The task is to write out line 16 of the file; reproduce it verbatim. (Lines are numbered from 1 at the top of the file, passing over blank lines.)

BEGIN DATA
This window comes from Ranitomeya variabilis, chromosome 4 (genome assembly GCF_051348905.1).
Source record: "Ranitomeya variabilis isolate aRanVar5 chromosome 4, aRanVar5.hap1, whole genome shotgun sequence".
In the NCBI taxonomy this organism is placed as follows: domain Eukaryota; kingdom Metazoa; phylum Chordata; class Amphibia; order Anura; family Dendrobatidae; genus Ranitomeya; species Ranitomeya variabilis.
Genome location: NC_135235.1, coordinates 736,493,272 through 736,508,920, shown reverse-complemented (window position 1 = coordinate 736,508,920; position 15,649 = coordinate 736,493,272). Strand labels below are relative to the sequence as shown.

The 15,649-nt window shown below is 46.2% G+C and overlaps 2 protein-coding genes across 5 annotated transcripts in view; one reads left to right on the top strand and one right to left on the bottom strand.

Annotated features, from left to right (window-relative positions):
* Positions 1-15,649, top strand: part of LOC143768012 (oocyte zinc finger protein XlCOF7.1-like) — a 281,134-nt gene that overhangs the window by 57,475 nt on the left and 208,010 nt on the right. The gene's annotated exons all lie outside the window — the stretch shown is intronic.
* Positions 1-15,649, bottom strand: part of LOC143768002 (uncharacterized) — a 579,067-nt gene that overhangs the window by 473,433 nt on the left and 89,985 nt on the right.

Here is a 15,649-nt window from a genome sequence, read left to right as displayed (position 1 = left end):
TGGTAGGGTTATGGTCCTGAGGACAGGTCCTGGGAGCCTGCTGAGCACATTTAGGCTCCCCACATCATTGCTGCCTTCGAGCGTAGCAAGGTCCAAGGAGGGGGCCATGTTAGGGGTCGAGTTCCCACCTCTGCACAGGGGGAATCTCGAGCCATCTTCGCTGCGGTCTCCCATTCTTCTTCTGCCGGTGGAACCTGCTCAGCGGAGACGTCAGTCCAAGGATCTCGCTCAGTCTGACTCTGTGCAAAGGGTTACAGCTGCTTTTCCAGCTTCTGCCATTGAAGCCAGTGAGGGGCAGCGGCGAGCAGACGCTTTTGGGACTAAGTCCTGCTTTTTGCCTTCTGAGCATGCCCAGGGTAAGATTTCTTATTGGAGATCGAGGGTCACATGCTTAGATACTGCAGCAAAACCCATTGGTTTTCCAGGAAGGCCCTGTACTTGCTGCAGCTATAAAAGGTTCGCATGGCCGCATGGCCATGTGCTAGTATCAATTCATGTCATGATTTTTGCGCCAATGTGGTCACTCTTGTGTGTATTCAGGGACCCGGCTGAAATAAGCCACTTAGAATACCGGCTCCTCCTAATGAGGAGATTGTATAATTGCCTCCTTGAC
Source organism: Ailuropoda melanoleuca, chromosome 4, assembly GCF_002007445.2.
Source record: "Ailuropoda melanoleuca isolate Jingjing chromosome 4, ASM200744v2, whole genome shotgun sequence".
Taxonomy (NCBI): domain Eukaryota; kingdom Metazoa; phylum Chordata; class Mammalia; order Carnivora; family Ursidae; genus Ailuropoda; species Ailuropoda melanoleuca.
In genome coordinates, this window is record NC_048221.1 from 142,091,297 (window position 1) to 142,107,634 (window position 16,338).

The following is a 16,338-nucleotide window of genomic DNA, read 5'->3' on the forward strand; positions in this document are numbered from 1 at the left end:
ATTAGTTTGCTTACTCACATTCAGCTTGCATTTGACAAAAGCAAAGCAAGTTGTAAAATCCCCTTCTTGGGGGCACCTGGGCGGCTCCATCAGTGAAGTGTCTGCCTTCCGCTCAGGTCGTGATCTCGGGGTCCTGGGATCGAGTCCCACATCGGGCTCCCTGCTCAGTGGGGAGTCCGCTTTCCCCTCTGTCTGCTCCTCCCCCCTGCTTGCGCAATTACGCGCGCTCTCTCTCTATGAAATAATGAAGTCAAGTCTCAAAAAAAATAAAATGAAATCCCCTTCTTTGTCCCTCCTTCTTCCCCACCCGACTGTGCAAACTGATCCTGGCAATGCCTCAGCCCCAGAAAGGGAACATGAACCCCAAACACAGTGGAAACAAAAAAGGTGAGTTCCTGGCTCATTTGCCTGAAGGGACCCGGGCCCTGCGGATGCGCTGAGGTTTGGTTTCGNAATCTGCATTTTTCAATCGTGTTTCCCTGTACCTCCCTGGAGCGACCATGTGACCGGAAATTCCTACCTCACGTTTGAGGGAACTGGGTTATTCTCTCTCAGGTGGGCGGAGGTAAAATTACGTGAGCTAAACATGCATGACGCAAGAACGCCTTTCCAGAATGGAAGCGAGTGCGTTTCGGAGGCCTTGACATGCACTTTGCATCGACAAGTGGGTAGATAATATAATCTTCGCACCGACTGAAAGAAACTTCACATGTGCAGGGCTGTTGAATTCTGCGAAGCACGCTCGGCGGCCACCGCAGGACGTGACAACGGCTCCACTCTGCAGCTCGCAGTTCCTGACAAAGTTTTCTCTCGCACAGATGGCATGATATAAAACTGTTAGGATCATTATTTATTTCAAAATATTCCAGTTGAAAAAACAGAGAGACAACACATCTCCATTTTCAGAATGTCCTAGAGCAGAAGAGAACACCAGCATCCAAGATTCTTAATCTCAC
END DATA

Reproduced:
ATTAGTTTGCTTACTCACATTCAGCTTGCATTTGACAAAAGCAAAGCAAGTTGTAAAATCCCCTTCTTGGGGGCACCTGGGCGGCTCCATCAGTGAAGTGTCTGCCTTCCGCTCAGGTCGTGATCTCGGGGTCCTGGGATCGAGTCCCACATCGGGCTCCCTGCTCAGTGGGGAGTCCGCTTTCCCCTCTGTCTGCTCCTCCCCCCTGCTTGCGCAATTACGCGCGCTCTCTCTCTATGAAATAATGAAGTCAAGTCTCAAAAAAAATAAAATGAAATCCCCTTCTTTGTCCCTCCTTCTTCCCCACCCGACTGTGCAAACTGATCCTGGCAATGCCTCAGCCCCAGAAAGGGAACATGAACCCCAAACACAGTGGAAACAAAAAAGGTGAGTTCCTGGCTCATTTGCCTGAAGGGACCCGGGCCCTGCGGATGCGCTGAGGTTTGGTTTCGNAATCTGCATTTTTCAATCGTGTTTCCCTGTACCTCCCTGGAGCGACCATGTGACCGGAAATTCCTACCTCACGTTTGAGGGAACTGGGTTATTCTCTCTCAGGTGGGCGGAGGTAAAATTACGTGAGCTAAACATGCATGACGCAAGAACGCCTTTCCAGAATGGAAGCGAGTGCGTTTCGGAGGCCTTGACATGCACTTTGCATCGACAAGTGGGTAGATAATATAATCTTCGCACCGACTGAAAGAAACTTCACATGTGCAGGGCTGTTGAATTCTGCGAAGCACGCTCGGCGGCCACCGCAGGACGTGACAACGGCTCCACTCTGCAGCTCGCAGTTCCTGACAAAGTTTTCTCTCGCACAGATGGCATGATATAAAACTGTTAGGATCATTATTTATTTCAAAATATTCCAGTTGAAAAAACAGAGAGACAACACATCTCCATTTTCAGAATGTCCTAGAGCAGAAGAGAACACCAGCATCCAAGATTCTTAATCTCAC